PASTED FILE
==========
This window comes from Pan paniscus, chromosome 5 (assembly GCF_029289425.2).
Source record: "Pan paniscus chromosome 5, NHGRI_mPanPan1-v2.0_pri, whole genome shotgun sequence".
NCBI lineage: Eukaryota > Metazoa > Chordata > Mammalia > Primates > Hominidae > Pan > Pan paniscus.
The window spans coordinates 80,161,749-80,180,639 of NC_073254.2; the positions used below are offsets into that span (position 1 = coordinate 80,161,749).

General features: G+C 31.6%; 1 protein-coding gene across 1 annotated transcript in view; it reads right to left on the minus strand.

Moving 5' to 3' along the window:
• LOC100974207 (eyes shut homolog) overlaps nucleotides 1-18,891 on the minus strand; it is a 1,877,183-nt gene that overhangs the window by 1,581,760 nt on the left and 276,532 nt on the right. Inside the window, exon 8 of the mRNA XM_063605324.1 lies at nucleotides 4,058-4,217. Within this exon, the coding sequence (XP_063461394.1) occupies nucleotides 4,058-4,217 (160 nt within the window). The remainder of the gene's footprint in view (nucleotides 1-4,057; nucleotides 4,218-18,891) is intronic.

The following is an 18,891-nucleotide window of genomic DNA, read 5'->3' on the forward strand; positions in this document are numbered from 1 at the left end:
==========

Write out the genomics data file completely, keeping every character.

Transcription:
This window comes from Pan paniscus, chromosome 5 (assembly GCF_029289425.2).
Source record: "Pan paniscus chromosome 5, NHGRI_mPanPan1-v2.0_pri, whole genome shotgun sequence".
NCBI lineage: Eukaryota > Metazoa > Chordata > Mammalia > Primates > Hominidae > Pan > Pan paniscus.
The window spans coordinates 80,161,749-80,180,639 of NC_073254.2; the positions used below are offsets into that span (position 1 = coordinate 80,161,749).

General features: G+C 31.6%; 1 protein-coding gene across 1 annotated transcript in view; it reads right to left on the minus strand.

Moving 5' to 3' along the window:
• LOC100974207 (eyes shut homolog) overlaps nucleotides 1-18,891 on the minus strand; it is a 1,877,183-nt gene that overhangs the window by 1,581,760 nt on the left and 276,532 nt on the right. Inside the window, exon 8 of the mRNA XM_063605324.1 lies at nucleotides 4,058-4,217. Within this exon, the coding sequence (XP_063461394.1) occupies nucleotides 4,058-4,217 (160 nt within the window). The remainder of the gene's footprint in view (nucleotides 1-4,057; nucleotides 4,218-18,891) is intronic.

The following is an 18,891-nucleotide window of genomic DNA, read 5'->3' on the forward strand; positions in this document are numbered from 1 at the left end: